How to land representation? Write a great script!

February 8th, 2012 by

In the current GITS interview with screenwriter Marc Maurino, he was kind enough to respond to a question in comments from Marc Teichmann:

Q: What tips do you have for getting scripts into the right hands? My partner and I are almost ready to start sending our first script out and I’m searching everywhere to find managers and agents emails, but it’s tough.

A: Marc Teichmann, I know it’s tough, and good luck to you–this is a rocky part of the journey!

The Hollywood Creative Directory, ImdB Pro, and several other pay-sites offer contact information for managers (when first querying, agents are not the destination; managers are.) The discussion boards at have LOTS of insight into the querying process and how to find managers’ e-mails. Check out DDP, and you don’t even need to go ask HOW…just check the archives and you will find DOZENS of posts on this very subject.

Also, check out the Black List for the last several years, and get a feel for who the managers are that are selling things and getting scripts out there, especially if you are writing in a genre similar to what they are repping.

Then find e-mail (resources as listed above, plus Google–it’s all out there); craft a killer query/log line/cover letter (tons of ink spilled around the internet on this as well); and carpet bomb the town. Lots of folks I know will send upwards of fifty, a hundred, a hundred and fifty query letters requesting a read from a management company–and get maybe a 10% read request rate. Those are loose numbers, but just a caveat that it’s a TON of papering the town, but it only takes one rep to love your stuff to push you forward.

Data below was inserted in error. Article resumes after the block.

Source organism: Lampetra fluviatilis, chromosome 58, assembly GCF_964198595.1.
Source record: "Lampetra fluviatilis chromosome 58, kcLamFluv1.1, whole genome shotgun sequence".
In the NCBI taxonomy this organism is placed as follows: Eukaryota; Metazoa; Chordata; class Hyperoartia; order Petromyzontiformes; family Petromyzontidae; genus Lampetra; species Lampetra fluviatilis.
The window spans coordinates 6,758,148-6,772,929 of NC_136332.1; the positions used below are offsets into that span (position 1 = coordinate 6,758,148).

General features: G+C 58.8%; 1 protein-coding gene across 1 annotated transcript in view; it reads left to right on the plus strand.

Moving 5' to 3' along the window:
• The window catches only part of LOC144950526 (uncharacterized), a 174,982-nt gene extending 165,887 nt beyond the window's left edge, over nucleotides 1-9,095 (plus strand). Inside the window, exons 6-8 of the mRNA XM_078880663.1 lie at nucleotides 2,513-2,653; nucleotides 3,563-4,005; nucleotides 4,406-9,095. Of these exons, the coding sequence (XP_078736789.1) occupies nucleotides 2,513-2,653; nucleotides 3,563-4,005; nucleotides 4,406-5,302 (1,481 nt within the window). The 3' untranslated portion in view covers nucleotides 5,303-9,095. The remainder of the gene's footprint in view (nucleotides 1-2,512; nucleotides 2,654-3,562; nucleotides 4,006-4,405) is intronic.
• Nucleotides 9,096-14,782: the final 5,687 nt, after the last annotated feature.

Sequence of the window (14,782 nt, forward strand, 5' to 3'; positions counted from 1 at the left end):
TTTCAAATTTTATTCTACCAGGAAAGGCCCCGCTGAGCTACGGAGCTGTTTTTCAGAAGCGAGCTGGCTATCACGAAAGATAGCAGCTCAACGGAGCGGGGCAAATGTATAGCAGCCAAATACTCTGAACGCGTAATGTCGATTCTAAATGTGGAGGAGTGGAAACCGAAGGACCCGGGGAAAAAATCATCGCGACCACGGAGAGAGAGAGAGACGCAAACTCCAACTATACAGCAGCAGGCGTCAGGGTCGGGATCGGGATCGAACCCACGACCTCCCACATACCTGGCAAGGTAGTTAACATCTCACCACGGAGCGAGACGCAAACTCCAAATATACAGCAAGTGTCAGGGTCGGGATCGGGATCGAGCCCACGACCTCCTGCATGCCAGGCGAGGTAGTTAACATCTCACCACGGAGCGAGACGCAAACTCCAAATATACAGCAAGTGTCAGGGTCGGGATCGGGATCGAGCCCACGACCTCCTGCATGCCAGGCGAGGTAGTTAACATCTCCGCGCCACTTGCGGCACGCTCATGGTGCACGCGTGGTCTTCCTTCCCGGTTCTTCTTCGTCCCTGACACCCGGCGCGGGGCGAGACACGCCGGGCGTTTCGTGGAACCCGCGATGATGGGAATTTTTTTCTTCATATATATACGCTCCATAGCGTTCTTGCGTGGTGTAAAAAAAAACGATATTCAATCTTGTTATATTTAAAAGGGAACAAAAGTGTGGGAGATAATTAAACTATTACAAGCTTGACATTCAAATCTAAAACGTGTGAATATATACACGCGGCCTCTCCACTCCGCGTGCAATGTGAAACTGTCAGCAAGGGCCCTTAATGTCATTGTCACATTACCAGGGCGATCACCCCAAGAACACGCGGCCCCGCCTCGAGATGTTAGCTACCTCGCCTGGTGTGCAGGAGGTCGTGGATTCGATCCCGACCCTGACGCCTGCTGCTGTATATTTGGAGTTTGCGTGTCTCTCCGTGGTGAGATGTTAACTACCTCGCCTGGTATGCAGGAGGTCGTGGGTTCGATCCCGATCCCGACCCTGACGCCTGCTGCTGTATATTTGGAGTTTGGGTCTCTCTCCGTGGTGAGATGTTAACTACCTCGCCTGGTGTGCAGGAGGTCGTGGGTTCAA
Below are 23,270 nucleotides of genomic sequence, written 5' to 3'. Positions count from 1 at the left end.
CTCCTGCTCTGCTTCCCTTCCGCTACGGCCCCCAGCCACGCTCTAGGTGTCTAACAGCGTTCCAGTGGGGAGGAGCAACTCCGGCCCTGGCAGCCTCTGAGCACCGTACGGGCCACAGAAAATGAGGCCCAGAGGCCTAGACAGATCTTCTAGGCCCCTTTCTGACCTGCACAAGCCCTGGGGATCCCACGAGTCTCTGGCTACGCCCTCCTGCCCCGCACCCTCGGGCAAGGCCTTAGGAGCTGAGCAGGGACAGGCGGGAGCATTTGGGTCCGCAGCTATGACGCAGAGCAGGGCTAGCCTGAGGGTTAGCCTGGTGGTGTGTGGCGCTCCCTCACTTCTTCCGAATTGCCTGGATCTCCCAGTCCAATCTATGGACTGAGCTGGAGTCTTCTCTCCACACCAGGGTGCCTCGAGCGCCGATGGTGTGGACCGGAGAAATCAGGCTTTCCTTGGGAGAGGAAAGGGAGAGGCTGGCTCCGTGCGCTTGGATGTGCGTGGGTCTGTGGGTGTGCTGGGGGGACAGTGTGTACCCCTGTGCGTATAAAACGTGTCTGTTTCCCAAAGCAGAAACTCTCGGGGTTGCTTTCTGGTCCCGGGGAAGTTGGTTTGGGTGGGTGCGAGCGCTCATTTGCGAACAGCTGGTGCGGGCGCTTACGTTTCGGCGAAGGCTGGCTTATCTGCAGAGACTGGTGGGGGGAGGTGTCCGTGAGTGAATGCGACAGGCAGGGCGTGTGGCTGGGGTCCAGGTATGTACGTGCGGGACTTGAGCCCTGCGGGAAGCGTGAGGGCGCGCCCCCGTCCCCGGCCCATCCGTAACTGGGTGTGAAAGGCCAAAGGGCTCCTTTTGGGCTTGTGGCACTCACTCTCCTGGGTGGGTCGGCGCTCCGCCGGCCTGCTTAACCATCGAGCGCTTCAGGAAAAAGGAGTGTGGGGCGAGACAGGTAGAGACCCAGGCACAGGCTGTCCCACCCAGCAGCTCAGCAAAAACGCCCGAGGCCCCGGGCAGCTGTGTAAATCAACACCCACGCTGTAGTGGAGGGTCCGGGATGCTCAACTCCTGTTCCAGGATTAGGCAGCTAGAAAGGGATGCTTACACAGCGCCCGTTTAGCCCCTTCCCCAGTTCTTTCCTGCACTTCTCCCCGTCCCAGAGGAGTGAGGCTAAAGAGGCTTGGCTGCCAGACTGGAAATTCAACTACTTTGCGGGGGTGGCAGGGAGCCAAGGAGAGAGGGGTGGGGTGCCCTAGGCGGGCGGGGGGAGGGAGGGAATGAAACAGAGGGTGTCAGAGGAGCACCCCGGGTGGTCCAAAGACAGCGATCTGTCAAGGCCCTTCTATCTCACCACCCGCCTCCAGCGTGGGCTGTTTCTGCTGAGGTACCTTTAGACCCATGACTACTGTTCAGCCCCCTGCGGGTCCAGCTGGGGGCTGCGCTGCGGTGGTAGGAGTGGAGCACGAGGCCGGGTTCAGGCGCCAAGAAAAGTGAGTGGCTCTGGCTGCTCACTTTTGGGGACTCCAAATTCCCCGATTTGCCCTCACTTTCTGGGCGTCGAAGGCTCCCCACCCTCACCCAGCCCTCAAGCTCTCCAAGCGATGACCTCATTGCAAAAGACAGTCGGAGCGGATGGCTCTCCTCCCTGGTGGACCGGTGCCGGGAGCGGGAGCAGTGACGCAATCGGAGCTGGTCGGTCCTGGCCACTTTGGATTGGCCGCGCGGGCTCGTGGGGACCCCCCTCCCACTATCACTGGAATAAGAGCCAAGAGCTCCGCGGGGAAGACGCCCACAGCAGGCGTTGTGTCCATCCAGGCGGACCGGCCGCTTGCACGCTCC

FINALLY, please make sure your script is REALLY ready…have you had professionals read it? has someone other than you and your partner proofread it? Have you had a table read with actors to hear the words up on their feet? Have you had five or ten people who will not BS you give you their responses? If and when “yes” to all of these–GOOD LUCK!

Marc is right. There is no secret to getting your script read. You simply contact a shitload of managers with email queries. That’s what Seth Lochhead did with “Hanna”. He reportedly sent out 400 email inquiries: “A lot were one-sentence emails. A girl is trained to be an assassin; would you like to read my script.”

But before you send out anything, do what Marc says: (1) Make sure you’ve crafted a great logline. (2) Make sure you’ve written a great script.

Here’s what Lochhead had to say in an interview about how he approached writing “Hanna”: “It’s always about the script for me. Do I socialize and build my career that way or do I write a really f—king great script and build my career on that?”

If you think you’ve written a great script, but you are getting passes all over town, then it’s likely you have not written a great script.

Go back to square one. Come up with a great story concept. I mean a total, stone-cold killer of an idea for a movie. Do not settle for mediocre. Or fair. Or maybe it’s good. Or even it’s probably pretty good.

No, you want to work with an unbelievably fantastic idea for a movie.

Then write the hell out of it.

Carpet bomb Hollywood with email queries.

If, indeed, you have written a great script, you will land a manager. And an agent. And almost assuredly someone will buy your script. Next comes the Porsche.

But it always… ALWAYS comes down to what’s on the page. That is the bottom line and end of the subject. Nothing else matters except writing a great script.